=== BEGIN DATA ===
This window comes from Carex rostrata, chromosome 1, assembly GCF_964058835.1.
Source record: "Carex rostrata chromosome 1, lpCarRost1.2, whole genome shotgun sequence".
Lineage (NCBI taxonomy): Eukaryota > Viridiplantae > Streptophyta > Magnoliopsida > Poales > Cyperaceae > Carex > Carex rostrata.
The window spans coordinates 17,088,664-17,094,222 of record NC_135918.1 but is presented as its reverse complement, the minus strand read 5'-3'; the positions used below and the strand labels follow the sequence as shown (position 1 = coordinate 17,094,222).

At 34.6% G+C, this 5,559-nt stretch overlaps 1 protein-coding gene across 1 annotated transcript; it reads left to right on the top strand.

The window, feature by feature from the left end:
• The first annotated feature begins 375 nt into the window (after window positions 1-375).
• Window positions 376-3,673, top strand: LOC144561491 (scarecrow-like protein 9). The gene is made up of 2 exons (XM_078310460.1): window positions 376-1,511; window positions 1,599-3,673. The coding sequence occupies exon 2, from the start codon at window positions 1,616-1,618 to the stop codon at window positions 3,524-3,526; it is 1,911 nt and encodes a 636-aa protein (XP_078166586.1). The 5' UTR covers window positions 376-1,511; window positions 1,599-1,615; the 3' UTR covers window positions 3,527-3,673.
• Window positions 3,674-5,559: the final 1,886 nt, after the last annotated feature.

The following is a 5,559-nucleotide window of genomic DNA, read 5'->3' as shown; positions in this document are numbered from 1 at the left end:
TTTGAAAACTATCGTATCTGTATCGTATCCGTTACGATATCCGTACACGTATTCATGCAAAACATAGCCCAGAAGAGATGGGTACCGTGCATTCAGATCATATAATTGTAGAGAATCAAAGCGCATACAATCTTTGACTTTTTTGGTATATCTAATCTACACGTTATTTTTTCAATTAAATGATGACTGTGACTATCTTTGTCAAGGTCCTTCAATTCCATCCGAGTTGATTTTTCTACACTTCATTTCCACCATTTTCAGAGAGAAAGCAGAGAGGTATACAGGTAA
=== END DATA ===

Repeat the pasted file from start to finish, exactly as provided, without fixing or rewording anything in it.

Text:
This window comes from Carex rostrata, chromosome 1, assembly GCF_964058835.1.
Source record: "Carex rostrata chromosome 1, lpCarRost1.2, whole genome shotgun sequence".
Lineage (NCBI taxonomy): Eukaryota > Viridiplantae > Streptophyta > Magnoliopsida > Poales > Cyperaceae > Carex > Carex rostrata.
The window spans coordinates 17,088,664-17,094,222 of record NC_135918.1 but is presented as its reverse complement, the minus strand read 5'-3'; the positions used below and the strand labels follow the sequence as shown (position 1 = coordinate 17,094,222).

At 34.6% G+C, this 5,559-nt stretch overlaps 1 protein-coding gene across 1 annotated transcript; it reads left to right on the top strand.

The window, feature by feature from the left end:
• The first annotated feature begins 375 nt into the window (after window positions 1-375).
• Window positions 376-3,673, top strand: LOC144561491 (scarecrow-like protein 9). The gene is made up of 2 exons (XM_078310460.1): window positions 376-1,511; window positions 1,599-3,673. The coding sequence occupies exon 2, from the start codon at window positions 1,616-1,618 to the stop codon at window positions 3,524-3,526; it is 1,911 nt and encodes a 636-aa protein (XP_078166586.1). The 5' UTR covers window positions 376-1,511; window positions 1,599-1,615; the 3' UTR covers window positions 3,527-3,673.
• Window positions 3,674-5,559: the final 1,886 nt, after the last annotated feature.

The following is a 5,559-nucleotide window of genomic DNA, read 5'->3' as shown; positions in this document are numbered from 1 at the left end:
TTTGAAAACTATCGTATCTGTATCGTATCCGTTACGATATCCGTACACGTATTCATGCAAAACATAGCCCAGAAGAGATGGGTACCGTGCATTCAGATCATATAATTGTAGAGAATCAAAGCGCATACAATCTTTGACTTTTTTGGTATATCTAATCTACACGTTATTTTTTCAATTAAATGATGACTGTGACTATCTTTGTCAAGGTCCTTCAATTCCATCCGAGTTGATTTTTCTACACTTCATTTCCACCATTTTCAGAGAGAAAGCAGAGAGGTATACAGGTAA